The only total solar eclipse of the year will cross South America on Monday, Dec. 14.
- You can watch live beginning at 9:30 a.m. Monday in the video player below.
On Monday morning, the moon will pass directly in front of the sun, casting its shadow onto a narrow path that will cross southern South America -- specifically Chile and Argentina.
The event is actually the result of a remarkable geometric coincidence: The size of the moon and its distance from the earth is nearly the exact same size as the sun in our sky. So, in those rare occurrences where the moon makes a direct path across the sun, we get a solar eclipse.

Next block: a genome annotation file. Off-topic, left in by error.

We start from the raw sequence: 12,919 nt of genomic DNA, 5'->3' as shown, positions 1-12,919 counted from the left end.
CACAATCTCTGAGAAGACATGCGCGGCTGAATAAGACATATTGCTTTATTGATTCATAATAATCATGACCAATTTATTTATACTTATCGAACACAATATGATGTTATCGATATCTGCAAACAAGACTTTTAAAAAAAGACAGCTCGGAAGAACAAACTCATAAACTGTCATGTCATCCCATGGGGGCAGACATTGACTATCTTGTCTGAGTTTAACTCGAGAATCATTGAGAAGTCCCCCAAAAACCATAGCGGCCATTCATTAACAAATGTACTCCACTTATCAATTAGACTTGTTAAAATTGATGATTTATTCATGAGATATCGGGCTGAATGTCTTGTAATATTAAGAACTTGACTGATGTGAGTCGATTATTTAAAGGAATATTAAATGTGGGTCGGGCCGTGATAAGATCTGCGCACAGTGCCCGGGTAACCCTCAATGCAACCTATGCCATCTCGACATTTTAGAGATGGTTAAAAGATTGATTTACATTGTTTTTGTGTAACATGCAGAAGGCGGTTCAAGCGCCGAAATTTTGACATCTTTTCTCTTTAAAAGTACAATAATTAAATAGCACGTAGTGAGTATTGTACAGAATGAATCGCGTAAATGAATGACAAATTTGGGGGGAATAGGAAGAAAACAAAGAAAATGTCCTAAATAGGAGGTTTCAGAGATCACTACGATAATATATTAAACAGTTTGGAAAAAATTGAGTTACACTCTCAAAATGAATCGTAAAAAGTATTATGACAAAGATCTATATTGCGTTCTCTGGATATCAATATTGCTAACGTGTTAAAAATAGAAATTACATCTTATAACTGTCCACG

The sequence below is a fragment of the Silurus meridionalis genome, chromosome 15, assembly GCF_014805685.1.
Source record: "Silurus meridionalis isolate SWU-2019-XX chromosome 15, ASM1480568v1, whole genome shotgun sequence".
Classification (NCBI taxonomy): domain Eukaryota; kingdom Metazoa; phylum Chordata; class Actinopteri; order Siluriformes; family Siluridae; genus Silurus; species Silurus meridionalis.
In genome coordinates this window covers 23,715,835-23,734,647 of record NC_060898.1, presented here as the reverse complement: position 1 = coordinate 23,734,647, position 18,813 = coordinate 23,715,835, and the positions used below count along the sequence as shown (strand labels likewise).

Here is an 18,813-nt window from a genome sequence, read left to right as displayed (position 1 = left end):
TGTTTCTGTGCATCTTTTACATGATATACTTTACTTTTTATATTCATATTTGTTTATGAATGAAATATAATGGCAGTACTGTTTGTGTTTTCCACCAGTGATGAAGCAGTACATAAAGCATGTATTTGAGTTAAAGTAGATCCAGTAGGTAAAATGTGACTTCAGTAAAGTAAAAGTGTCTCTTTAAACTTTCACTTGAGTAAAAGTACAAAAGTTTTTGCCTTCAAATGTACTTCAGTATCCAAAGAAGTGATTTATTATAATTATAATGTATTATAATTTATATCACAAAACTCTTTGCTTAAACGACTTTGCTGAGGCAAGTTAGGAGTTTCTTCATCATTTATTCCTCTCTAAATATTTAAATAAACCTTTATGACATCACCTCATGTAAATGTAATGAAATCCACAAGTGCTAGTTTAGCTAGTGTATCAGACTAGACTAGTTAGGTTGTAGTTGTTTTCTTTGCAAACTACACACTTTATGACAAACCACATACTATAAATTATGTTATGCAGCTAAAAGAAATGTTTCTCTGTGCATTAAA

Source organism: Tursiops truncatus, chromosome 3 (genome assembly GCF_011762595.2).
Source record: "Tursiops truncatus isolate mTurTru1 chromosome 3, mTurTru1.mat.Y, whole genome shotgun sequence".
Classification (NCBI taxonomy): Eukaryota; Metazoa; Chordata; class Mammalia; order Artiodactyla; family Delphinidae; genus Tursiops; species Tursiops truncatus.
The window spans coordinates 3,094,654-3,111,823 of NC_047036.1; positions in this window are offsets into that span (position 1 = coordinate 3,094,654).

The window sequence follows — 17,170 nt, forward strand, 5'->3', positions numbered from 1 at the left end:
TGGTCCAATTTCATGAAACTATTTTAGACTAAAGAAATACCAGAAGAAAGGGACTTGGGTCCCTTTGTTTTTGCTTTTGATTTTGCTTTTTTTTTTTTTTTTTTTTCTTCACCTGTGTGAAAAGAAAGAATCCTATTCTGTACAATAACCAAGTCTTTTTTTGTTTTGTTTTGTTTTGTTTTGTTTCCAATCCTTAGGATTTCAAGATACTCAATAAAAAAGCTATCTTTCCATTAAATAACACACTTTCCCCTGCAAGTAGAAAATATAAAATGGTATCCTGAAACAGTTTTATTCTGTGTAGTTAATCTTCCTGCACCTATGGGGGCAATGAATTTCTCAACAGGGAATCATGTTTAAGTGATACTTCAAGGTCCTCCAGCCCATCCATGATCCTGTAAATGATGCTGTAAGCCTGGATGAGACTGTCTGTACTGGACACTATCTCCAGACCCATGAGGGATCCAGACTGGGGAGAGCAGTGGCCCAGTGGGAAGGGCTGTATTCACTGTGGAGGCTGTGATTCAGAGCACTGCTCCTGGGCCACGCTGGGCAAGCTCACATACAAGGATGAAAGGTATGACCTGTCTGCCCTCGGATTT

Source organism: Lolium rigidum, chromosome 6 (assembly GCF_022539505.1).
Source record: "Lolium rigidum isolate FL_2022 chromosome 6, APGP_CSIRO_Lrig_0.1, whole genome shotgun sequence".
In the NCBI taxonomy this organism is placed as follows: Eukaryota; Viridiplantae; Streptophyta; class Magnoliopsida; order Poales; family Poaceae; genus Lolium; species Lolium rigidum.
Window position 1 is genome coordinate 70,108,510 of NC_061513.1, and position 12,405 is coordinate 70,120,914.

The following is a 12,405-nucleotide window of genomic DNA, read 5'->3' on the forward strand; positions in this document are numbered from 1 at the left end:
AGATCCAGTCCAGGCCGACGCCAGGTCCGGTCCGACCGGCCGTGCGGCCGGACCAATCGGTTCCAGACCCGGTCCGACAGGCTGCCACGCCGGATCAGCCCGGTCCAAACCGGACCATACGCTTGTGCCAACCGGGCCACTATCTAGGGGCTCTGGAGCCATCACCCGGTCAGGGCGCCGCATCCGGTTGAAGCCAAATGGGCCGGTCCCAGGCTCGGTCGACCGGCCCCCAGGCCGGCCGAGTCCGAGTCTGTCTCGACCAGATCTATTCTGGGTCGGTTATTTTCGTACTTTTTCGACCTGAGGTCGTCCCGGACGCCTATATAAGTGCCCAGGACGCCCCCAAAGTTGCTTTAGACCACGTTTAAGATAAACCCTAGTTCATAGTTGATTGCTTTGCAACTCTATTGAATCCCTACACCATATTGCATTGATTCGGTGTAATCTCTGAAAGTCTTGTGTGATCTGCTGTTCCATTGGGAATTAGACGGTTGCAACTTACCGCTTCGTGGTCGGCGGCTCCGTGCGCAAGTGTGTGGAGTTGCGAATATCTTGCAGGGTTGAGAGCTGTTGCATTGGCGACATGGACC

If this were to happen when the moon is a bit farther from Earth in its orbit -- hence, a tad smaller -- then it doesn’t cover up the entire sun and instead creates an annular eclipse, where a bright ring of sunlight can be seen around the edges. On Dec. 14, however, the moon is closer to the Earth and will block out the entire sun, creating a temporary darkness.
Watch Slooh’s live coverage of the Dec. 14 total solar eclipse below.
Courtesy of Slooh: Visit Slooh.com to snap and share your own photos from this live event, and interact with our hosts and guests, and personally control Slooh’s telescopes.
In 2024, a total solar eclipse will take a path quite close to Detroit. The totality will be just south of Michigan’s state line.